I suppose the best way to start this piece is by typing the words “I am okay.”
In early April, I learned via MyChart that the mass that was removed from my right kidney was clear cell Renal Cell Carcinoma (ccRCC). It took about two more weeks for my doctor to contact me (due to a minor clerical error), and two days before my 50th birthday, I received the welcome news that my prognosis is very good. In fact, it is so good that no further treatment is recommended at this time. I just need to get scans every six months for a few years and then every so often for the rest of my life. It’s a best-case scenario at this point. The cancer was not found anywhere else in my body, including my vena cava, surrounding tissue, and my bones from head to toe. The doc did tell me there is a chance it may come back, and that’s why they will check for it regularly, with the plan being to intervene as quickly as possible if it is found again.
Right here, I should say that my original intent was to try and chronicle my experiences from start to finish after the mass was first discovered. I have been writing for most of my life for one reason or another, sometimes as a paid gig and other times for my own recreation and enjoyment. But things quickly became overwhelming and instead of being therapeutic, writing about what I was experiencing was overwhelming and something that I just couldn’t bear. I needed to get to better times before I could appropriately thoughtfully express myself. Those times are here now.
So, I am very grateful for so much – from the family and friends who supported me through the worst of my anxiety and uncertainty to the Da Vinci robot system that the urologist-oncologist used to extract the mass and my kidney. I am perhaps most thankful to my primary doctor, who took my concerns seriously. In fact, I went in to see him in early March thinking that I had a hernia, thinking I had reopened a previous incision from the gallbladder surgery I had 20 years ago. But I was also having back pain and side pain and, while he conceded that a hernia was possible, he was alarmed at the level and extent of the pain I was experiencing. So I guess I am especially grateful that he took my pain seriously and didn’t just wave it off. Within a few days, I had my first CT scan and following the revelations from that, things moved even more quickly. In less than three weeks’ time, I found myself in a hospital bed recovering from a radical right nephrectomy. I’m fortunate at how quickly things worked out for me, as I know it doesn’t work nearly as well for many people, even in the United States. Maybe especially in the United States.
It’s hard not to ruminate a little on some missed opportunities over the last four to five years, though. I started seeing a hematologist around five years before all this started because my blood platelets were abnormally high. As my platelets climbed from year to year, I expressed more than once that I was concerned because I had read this was a possible indication of cancer. Every time I brought this up, she just waved me off and said that I was young and in relatively good health and she’d tell me how her father had high platelets. The plan was to put me on meds once my platelets hit 750k, but when I hit that level, she decided to wait. On the day of my surgery, my platelets hit 1 million, A week after, they dropped to 900k and a few weeks later, they were at 864k. Just about everyone thinks there’s a correlation – except for my hematologist, who still maintains that my high platelets are due to a genetic mutation (CALR). The last time I saw her, she seemed genuinely surprised – stunned really – that I apparently had cancer the whole time I have been seeing her. She is a medical oncologist.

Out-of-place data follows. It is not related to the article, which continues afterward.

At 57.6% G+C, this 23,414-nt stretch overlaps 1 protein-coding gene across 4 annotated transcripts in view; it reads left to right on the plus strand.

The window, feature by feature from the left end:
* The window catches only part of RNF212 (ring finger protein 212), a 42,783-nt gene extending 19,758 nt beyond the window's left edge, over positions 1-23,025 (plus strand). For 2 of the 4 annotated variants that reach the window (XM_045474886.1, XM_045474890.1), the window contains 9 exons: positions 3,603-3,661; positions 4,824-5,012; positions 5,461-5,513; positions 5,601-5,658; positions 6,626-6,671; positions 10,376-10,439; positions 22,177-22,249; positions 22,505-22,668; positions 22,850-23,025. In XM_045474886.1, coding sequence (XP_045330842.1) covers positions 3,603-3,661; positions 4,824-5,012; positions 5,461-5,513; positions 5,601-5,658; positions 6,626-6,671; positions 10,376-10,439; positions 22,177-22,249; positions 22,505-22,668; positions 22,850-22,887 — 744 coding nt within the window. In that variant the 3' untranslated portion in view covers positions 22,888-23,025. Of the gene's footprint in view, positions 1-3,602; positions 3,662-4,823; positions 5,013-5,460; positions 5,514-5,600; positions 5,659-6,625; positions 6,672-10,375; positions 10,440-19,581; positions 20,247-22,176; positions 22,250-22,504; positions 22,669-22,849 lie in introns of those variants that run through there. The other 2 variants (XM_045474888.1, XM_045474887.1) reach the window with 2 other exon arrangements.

I also recall that in the early days of the pandemic, I received some test results in the mail that indicated my kidney function was problematic. I remember driving to an early morning doctor’s appointment at my former primary doctor’s office and listening to news reports on the radio about how everything was closing down. It sounded like the end of the world. Once I was there, I talked with a doc who was standing in for my regular physician. He reviewed the results with me and again, he basically weighed them off. His explanation was that the results were from an early morning fasting test and that I was probably dehydrated. He might have been right, it’s still apparent in hindsight that there was definitely something wrong with one of my kidneys. It seems like another missed opportunity, all told.
One of my biggest lessons from all this is that I need to be a better advocate for myself. Had I pushed a little harder here or there, it’s entirely possible that the cancer would have been found earlier and maybe I wouldn’t have lost an entire kidney. Maybe I could have kept almost all of the right kidney if things had gone differently in the very beginning. Maybe I could have avoided all of the terror and anxiety I went through when a softball-sized mass had overrun an entire organ. But the biggest lesson by far has been to be grateful for what I have at this point in my life. Most importantly: I am alive, and, once more, I am okay.